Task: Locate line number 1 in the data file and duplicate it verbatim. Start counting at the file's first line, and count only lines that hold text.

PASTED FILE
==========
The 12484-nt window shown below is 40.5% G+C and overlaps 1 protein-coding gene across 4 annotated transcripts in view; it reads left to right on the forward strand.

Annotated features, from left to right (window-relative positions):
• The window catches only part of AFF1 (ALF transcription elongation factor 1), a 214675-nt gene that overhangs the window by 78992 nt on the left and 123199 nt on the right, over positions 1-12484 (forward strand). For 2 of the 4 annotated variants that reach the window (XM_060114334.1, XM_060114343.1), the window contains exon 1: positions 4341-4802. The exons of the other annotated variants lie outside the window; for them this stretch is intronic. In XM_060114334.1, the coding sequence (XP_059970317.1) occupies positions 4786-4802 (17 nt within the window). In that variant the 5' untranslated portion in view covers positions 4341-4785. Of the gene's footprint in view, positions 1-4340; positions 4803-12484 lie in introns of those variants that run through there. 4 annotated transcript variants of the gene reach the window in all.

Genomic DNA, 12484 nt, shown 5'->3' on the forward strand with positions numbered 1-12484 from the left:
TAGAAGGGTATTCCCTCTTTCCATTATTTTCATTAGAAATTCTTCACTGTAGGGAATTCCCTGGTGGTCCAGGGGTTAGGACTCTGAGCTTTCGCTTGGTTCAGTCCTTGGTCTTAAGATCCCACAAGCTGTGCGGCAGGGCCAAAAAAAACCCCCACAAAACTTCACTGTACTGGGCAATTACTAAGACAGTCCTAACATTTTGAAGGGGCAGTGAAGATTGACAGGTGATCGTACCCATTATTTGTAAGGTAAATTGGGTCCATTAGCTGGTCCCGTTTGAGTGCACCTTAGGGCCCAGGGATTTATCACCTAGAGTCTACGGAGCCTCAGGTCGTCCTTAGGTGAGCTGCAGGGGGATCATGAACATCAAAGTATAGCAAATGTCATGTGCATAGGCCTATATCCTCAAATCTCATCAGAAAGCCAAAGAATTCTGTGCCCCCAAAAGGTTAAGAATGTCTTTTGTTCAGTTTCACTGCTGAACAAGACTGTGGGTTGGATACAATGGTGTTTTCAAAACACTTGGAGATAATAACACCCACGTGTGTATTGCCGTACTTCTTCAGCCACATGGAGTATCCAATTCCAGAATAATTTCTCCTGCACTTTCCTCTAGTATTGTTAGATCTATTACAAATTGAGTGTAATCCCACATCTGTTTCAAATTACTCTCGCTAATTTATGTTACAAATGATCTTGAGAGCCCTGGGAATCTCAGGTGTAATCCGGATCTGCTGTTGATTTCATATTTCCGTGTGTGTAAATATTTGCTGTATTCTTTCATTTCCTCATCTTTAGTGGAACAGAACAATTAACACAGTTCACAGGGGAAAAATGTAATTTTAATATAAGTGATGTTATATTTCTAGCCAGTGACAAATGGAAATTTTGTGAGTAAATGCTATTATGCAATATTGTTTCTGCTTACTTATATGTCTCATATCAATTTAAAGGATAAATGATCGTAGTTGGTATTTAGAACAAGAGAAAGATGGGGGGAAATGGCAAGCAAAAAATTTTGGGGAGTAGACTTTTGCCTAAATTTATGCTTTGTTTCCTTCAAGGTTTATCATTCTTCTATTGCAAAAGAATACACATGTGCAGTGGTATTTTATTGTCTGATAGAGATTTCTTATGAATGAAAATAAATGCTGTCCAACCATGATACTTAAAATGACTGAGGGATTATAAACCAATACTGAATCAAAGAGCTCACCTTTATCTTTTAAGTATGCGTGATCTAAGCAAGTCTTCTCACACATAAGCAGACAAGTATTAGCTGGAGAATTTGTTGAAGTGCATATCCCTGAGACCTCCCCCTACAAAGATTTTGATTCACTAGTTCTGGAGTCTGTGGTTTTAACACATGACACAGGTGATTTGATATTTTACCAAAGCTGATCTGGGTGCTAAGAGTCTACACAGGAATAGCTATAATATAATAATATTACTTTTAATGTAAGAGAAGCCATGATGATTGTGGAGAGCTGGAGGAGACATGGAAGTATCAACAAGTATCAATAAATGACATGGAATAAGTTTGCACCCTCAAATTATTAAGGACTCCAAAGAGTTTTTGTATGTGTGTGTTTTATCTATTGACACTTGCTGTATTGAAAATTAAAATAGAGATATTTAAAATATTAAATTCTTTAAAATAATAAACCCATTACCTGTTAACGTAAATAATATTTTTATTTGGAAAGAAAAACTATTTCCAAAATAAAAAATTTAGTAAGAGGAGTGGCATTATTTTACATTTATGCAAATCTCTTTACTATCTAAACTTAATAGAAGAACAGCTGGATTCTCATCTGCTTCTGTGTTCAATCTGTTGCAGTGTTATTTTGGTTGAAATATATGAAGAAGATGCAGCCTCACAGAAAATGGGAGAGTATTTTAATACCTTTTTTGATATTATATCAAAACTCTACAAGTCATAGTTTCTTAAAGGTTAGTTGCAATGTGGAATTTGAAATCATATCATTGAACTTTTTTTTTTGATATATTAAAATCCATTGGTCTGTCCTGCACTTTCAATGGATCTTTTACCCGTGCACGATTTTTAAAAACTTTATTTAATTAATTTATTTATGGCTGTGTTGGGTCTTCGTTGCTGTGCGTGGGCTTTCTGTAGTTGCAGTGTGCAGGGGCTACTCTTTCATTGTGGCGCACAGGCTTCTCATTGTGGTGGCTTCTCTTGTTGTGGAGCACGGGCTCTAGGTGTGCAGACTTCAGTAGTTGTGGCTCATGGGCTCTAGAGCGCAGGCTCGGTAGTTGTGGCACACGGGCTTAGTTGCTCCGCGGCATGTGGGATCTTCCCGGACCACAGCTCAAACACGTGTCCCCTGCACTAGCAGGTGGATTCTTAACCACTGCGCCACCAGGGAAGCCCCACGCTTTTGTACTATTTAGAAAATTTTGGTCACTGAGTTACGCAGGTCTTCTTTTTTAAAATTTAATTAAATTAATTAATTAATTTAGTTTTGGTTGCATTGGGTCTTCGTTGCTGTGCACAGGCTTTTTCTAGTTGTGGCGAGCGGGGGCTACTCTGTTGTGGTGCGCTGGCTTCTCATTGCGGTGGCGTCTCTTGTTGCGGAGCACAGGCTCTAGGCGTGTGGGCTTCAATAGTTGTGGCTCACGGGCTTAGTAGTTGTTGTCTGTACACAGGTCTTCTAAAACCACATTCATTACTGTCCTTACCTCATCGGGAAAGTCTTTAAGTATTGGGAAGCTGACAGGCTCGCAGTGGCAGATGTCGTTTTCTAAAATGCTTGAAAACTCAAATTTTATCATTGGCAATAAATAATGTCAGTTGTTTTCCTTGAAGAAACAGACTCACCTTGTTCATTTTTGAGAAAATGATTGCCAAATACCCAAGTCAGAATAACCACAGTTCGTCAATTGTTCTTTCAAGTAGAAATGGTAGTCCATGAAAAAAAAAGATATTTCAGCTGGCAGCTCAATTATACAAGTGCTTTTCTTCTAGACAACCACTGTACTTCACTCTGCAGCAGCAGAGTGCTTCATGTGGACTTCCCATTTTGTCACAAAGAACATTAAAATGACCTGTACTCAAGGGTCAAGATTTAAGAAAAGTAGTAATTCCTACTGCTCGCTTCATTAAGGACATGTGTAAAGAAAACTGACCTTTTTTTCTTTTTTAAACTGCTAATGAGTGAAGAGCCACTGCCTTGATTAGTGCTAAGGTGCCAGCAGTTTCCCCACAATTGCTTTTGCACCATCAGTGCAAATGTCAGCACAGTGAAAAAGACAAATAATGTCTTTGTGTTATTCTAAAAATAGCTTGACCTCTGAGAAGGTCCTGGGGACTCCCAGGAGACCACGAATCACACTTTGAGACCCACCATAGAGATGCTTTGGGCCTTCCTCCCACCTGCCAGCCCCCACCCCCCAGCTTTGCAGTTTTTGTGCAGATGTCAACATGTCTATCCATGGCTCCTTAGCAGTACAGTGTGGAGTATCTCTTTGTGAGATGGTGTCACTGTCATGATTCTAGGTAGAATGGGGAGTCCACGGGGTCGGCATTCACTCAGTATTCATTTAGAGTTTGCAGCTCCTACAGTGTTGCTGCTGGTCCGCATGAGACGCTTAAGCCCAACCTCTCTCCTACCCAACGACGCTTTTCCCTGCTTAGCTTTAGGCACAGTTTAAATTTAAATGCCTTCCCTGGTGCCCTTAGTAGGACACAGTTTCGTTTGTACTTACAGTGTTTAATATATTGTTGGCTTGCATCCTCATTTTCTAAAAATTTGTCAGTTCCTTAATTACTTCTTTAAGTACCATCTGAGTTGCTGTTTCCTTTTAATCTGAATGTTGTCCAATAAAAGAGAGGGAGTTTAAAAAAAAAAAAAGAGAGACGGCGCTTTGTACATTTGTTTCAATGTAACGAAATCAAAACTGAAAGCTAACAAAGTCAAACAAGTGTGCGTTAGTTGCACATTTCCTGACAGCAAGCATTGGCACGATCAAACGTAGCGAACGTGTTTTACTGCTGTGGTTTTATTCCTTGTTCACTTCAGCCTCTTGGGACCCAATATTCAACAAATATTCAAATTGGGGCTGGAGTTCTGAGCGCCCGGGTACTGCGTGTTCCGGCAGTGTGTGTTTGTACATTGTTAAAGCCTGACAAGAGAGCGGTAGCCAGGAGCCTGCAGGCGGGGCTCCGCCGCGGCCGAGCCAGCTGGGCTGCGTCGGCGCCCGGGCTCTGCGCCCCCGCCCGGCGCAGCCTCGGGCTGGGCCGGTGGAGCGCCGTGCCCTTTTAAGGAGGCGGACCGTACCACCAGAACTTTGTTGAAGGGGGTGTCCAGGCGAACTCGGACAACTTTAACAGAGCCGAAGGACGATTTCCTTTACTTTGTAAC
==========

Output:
The 12484-nt window shown below is 40.5% G+C and overlaps 1 protein-coding gene across 4 annotated transcripts in view; it reads left to right on the forward strand.